New York

Study: Vaccine’s effectiveness declines, still effective at preventing serious illness

A dose of COVID vaccine is injected into a Schenectady woman's arm earlier this year.

A dose of COVID vaccine is injected into a Schenectady woman's arm earlier this year.

ALBANY — The state Department of Health on Wednesday released findings of a study that show COVID vaccines becoming less effective at preventing infection but still providing undiminished protection against severe illness.

New York’s first-of-its-kind study was published Wednesday by the federal Centers for Disease Control and was one of three studies that led the CDC to announce that it will recommend a third shot for anyone who received the two-shot Pfizer and Moderna vaccines. 

Similar guidance is likely to be issued for recipients of the single-shot Johnson & Johnson vaccine, when further data is accumulated.

The Food and Drug Administration will review the safety and effectiveness of the CDC’s proposed booster shot protocol, which calls for the third shot eight months after the second.

The federal government already has authorized booster shots for people who have weakened or deficient immune systems.

The DOH vaccine effectiveness study reviewed infections, hospitalizations and vaccination status among New Yorkers from May 3 through July 25.

Analysis showed that the three authorized COVID vaccines were 91.7% effective at protecting fully vaccinated people from so-called breakthrough infections in the week starting May 3 and 79.8% effective in the week starting July 19. Effectiveness fluctuated between 78.2% to 92.7% in the interim.

In that same period, the vaccines were 95.3% effective in both the first and last weeks at preventing infections serious enough to require hospitalization, fluctuating from 91.9% to 96.2% in the interim.

The study did not establish, and was not intended to establish, why the vaccine gradually became less effective at preventing infection in late spring and early summer.

But the study’s authors say there are three likely factors: People do not wear masks and keep distant from each other as much as they previously did; the Delta variant of COVID-19 spreads more easily; and the COVID vaccine, like other vaccines, becomes less effective over time in the human body.

The authors said it’s not known how much impact each of those three factors may have individually. That’s a determination for another study.

However, all three factors were clearly at play in New York from May 3 to July 25: Masking and social-distancing requirements eased sharply during that time; the Delta variant rose from 2% to 80% of new infections; and by the end of July, New Yorkers were as much as six months beyond their two doses of vaccine.

The study concludes that unvaccinated New Yorkers were eight times more likely to become infected with COVID-19 and 11 times more likely to be hospitalized because of it than those who were fully vaccinated.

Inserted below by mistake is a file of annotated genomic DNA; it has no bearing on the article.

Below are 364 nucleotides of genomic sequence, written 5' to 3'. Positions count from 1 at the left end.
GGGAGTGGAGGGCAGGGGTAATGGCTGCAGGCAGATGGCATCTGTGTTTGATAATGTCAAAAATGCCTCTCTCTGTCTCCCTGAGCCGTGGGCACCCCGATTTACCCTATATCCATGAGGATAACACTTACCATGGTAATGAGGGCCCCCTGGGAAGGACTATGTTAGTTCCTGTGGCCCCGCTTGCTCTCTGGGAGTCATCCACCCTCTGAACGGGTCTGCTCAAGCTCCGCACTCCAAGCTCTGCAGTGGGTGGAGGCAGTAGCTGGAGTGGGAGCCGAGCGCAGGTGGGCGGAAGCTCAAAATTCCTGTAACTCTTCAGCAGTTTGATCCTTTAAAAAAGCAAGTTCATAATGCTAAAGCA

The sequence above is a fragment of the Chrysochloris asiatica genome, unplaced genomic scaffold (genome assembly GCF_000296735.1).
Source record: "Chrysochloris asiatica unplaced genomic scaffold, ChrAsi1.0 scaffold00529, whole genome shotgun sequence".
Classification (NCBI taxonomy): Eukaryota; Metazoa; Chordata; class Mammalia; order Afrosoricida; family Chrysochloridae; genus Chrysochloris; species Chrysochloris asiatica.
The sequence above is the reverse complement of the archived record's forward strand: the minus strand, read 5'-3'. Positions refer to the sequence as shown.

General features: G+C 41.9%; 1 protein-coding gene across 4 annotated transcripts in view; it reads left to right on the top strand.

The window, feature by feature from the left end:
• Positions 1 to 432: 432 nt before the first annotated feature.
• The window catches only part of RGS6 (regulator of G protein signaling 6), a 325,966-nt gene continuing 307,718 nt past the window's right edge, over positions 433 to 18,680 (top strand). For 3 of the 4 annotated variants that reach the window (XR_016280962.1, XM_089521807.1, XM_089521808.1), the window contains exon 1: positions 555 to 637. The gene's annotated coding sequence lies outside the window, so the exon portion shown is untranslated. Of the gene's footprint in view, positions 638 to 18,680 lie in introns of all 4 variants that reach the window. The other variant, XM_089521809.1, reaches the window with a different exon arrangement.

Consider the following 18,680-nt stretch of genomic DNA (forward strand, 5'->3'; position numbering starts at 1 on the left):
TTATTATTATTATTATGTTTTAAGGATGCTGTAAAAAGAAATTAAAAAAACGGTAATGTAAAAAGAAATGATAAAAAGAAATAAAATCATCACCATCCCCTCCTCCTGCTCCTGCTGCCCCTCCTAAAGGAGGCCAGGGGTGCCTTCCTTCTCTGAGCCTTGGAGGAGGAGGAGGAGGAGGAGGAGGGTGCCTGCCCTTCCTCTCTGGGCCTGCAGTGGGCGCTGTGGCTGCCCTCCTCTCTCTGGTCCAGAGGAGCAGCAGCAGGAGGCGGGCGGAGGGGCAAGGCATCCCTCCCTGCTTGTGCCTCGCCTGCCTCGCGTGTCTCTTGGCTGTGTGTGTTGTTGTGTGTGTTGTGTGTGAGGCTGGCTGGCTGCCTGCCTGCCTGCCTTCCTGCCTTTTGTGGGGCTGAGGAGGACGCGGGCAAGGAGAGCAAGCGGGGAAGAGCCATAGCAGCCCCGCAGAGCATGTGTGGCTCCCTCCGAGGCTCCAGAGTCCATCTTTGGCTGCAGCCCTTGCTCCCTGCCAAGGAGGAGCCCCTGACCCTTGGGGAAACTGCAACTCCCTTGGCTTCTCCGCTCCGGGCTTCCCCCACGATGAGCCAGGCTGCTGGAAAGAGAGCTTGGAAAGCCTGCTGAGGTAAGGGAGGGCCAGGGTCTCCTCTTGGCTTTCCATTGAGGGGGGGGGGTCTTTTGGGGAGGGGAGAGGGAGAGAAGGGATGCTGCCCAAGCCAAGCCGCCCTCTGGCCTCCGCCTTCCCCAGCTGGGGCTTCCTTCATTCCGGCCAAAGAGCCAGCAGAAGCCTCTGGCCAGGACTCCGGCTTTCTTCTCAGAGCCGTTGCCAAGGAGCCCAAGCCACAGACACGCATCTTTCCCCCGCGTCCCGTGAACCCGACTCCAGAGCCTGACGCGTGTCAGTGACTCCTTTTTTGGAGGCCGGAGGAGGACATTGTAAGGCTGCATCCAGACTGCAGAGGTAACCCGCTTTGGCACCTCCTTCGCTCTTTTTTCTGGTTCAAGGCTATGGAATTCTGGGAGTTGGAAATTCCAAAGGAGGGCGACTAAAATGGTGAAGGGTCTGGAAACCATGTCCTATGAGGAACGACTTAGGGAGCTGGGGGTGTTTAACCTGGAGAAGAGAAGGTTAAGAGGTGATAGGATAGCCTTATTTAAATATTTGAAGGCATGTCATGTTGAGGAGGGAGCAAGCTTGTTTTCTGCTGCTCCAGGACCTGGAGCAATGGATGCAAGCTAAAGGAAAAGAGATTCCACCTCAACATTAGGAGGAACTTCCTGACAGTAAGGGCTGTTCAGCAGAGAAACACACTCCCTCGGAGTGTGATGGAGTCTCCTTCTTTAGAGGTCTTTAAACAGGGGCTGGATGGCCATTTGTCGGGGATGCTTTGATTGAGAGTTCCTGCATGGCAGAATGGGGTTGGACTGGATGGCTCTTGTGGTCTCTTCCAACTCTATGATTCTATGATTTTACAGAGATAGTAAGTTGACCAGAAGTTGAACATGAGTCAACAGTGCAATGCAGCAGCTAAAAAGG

The datasets include adults only. Most children are not eligible to receive the vaccine.

A similar phenomenon has been observed in Israel, which had one of the earliest and most effective COVID vaccination campaigns in the world: Fully vaccinated Israelis are now contracting the virus at an increasing rate.

The lead author of the study, Dr. Eli Rosenberg, said in a news release: “At this important time in the epidemic, we’ve observed a clear increase in cases for unvaccinated and even vaccinated people. Yet these results demonstrate that compared to unvaccinated people, those who are vaccinated remain consistently far more protected against infection and hospitalization. Vaccines remain a critical tool for COVID-19 prevention.”

Israel already has authorized booster shots for those over 50 years old.


New York state and individual counties provided statistical updates on the COVID-19 pandemic Wednesday:

  • On Tuesday, 322 COVID-positive patients were admitted to New York hospitals, bringing the patient census to 1,888; the census had been as low as 330 in early July. Capital Region hospitals climbed from 5 to 106 inpatients in that period.
  • On Tuesday, 4,737 new COVID infections were confirmed statewide, 251 of them in the Capital Region.
  • Twenty new COVID-related deaths were reported statewide Tuesday, including one each in Schenectady and Warren counties, bringing the official number of confirmed deaths in New York to 43,299.
  • Warren County has had a significant number of breakthrough infections; four elderly, fully vaccinated residents of a nursing facility that is battling an outbreak have died of COVID-19 in recent days.
  • Washington County reported that three of its 40 breakthrough cases resulted in hospitalization, the rest involved mild or no symptoms.
  • Saratoga County reported that 31% of new infections in the last seven days — a total of 105 — have been breakthrough cases. Three of the 173 county residents who have died of COVID had been fully vaccinated. 
  • Albany County reported 12 of the 25 county residents hospitalized Monday evening had been fully vaccinated, but said the severity of symptoms in those infected has decreased as the county’s vaccination rate rose.
  • Albany Medical Center, the region’s largest hospital, reported an increasing number of admitted patients who’d been vaccinated but contracted COVID anyway. It said their symptoms are on average milder, so much so that some are hospitalized not because of COVID but for other health concerns.

National reporting by The Associated Press was included in this story.

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